Matthew 1:1-16; Luke 3:23-37
This passage in Matthew recites Joseph's family tree, tracing his lineage all the way back to Abraham. Through this recital of family ties, Matthew proves that Jesus was a descendant of Abraham, the father of all Jews, and also a legal descendant of David, which fulfilled Old Testament prophecy. By proving Jesus' lineage, Matthew was proving Jesus' authenticity as the Messiah to his readers who were predominantly Jews. For Matthew, Jesus was the Savior of the Jews. Luke, on the other hand, traces Mary's family tree all the way back to Adam. He, too, shows Jesus' lineage through Abraham and David. I've always felt that Luke's tracing of Jesus' lineage through Mary had something to do with Luke's being a medical doctor. He was a stickler for detail. As a medical doctor, he would have been fully aware of how babies are made. So his tracing of Jesus lineage through Mary would be the only natural course for Luke to take since Mary is the only human parent Jesus had. The other interesting thing about Luke's recital of Jesus' lineage is that taking it all the way back to Adam illustrates that Jesus is the Savior of all people.
One of the more interesting things about the genealogy listed in Matthew is the mention of four women - something Jews rarely did. The bloodline, according to Hebrew tradition, passed through the father. In fact, it was so important that a man's bloodline be continued unbroken that, if a man died, his brother was to marry his widow and all children conceived through this second marriage would be the children of the first husband! But in Jesus' genealogy, four women are mentioned. Even more interesting is the character of the women. Tamar, in verse 3, was an adulteress (Genesis 38:6-30 NIV). Ruth, in verse 5, was a Moabitess (Gentile), not a Jew (Book of Ruth NIV). Rahab, in verse 5, was a harlot (Joshua 2 NIV). And Bathsheba, in verse 6, was the wife of Uriah and had been wrongfully taken by David - after David got her husband out of the picture by putting him on the front lines of the war and making sure he died in battle! (2 Samuel 11-12 NIV)
Another thing about Jesus' lineage (let's use the one in Matthew for simplicity) is the kinds of people He has in His bloodline. The most glaring fact is that Jesus was not a full-blooded Jew, getting some Gentile blood from both Ruth and Rahab. The secondary fact is that there were a lot of quite imperfect people, some of which we've already mentioned. Then, of course, there were the spiritual giants, like Abraham, Isaac, Ruth and David. And there were a lot of ordinary people, like Hezron, Ram, Nahshon, and Akim (who ever heard anything about these folks?). There were a few with rather rotten reputations, like Rahab the harlot and Tamar whose story is too long to recount here (If you're curious, it's told in Genesis 38 NIV... much more interesting than any daytime Soap!). Manasseh, who was king of Judah for 55 years, was such a rotten egg he caused Judah to be exiled and to lose everything. Abijah wasn't too great either. In fact, scripture says he committed all the sins his father did and did not "do right" in the eyes of the Lord.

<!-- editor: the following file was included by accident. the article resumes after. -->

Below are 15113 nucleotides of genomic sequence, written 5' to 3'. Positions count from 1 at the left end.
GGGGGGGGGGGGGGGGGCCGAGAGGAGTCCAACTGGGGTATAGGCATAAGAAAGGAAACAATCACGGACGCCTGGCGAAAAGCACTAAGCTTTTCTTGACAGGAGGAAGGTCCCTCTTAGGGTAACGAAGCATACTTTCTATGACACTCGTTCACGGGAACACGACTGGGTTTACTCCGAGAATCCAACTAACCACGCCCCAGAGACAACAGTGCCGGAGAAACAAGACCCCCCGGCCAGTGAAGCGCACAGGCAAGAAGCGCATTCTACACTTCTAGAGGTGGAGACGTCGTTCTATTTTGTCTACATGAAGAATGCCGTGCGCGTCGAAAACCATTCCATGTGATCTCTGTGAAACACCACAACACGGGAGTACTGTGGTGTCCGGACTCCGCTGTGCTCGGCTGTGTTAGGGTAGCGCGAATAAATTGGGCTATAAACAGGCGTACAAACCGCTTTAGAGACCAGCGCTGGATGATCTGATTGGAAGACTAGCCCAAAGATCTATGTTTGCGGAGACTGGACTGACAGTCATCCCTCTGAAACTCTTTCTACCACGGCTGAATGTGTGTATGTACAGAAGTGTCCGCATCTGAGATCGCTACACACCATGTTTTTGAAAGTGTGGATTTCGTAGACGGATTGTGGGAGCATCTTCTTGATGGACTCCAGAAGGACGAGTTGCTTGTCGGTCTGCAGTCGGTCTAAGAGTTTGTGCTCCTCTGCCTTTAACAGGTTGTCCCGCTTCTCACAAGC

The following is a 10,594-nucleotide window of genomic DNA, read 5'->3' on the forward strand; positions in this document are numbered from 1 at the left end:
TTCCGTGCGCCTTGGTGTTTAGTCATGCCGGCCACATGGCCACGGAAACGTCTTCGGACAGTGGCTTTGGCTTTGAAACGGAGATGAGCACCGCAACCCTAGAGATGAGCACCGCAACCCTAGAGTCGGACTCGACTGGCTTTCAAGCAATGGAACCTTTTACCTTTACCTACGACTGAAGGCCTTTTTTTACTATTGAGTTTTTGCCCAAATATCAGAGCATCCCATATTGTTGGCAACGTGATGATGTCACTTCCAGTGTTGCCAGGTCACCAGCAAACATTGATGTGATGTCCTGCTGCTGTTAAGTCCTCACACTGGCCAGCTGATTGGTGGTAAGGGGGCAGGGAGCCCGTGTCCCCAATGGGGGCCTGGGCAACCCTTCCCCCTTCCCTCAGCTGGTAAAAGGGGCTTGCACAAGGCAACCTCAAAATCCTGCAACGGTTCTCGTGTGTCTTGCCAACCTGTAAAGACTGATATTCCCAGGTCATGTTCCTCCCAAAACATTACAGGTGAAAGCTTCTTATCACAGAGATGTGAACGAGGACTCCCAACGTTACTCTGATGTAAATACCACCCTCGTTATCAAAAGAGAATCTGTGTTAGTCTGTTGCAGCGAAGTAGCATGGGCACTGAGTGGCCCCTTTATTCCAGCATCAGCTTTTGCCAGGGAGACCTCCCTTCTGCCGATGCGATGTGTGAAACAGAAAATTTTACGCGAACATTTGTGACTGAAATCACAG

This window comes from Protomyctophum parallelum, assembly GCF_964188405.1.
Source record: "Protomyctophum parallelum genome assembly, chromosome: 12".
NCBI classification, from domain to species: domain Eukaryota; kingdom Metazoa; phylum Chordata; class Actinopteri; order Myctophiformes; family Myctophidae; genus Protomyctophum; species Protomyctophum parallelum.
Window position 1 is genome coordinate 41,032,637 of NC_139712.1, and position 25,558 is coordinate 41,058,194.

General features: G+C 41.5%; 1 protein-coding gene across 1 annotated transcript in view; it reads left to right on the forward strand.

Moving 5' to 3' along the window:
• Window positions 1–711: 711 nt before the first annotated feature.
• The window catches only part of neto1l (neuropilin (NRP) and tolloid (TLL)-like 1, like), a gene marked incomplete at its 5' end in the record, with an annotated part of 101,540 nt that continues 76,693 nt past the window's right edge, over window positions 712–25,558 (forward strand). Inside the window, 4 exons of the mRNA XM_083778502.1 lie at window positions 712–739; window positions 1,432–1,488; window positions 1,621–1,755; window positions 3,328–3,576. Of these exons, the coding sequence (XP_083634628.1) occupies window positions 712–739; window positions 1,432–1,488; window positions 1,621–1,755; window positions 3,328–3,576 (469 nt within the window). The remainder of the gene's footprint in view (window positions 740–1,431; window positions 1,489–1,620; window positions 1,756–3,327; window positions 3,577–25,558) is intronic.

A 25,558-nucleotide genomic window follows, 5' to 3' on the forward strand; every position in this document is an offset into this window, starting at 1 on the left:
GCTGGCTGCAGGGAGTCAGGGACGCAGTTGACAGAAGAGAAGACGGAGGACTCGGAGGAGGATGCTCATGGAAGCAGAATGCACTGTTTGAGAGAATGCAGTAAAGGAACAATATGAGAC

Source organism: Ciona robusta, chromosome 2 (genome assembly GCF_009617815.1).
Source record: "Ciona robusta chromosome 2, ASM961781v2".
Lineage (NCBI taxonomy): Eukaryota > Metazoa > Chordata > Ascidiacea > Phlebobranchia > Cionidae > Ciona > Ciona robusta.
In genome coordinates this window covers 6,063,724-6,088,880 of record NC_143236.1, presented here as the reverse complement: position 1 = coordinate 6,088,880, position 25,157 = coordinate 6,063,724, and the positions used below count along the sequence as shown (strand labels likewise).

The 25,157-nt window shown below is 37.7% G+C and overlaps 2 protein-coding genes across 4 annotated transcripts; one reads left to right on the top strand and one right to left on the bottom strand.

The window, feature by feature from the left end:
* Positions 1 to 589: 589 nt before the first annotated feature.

And then we come to Mary.... the woman God chose to be the mother of His only begotten Son. If I had been in charge of picking the Son of God, I'd have chosen a Queen, wouldn't you? He'd have been born in the greatest city, to the most important family, with all the power and riches and advantages that life could bring. But God doesn't think like you and I do. Instead, He chose Mary... a young, "middle class" woman who lived in Nazareth, one of the most disliked cities in all of Israel. And to make matters even worse, Mary was not married. According to Jewish law, if she became pregnant out of wedlock, she could be taken to the edge of town and stoned to death!
You would think, wouldn't you, that God would have set up Jesus' lineage to come through only the best of the best. After all, Jesus is the only begotten Son of God. He is God Incarnate. Wouldn't it seem logical that His bloodline would be the purest possible? However, has God ever operated according to human logic? Why did God use such a variety of people - and so many who were less than admirable - in His plan for the birth of His Son? Because God chooses to reveal His power through the unlikely, the illogical, the impossible. Through the weakest of people, His strength is shown. Through the most impossible of circumstances, His power is revealed.
Jesus' lineage illustrates that God can and will use anyone to accomplish His purpose, no matter how imperfect that person is. He does the same today. No matter who you are, no matter what you've done in your life, no matter how imperfect you are - God can and will use you to accomplish His great eternal purpose. Pray with an obedient heart for Him to show you how He can best use you to glorify His name.
Used with Permission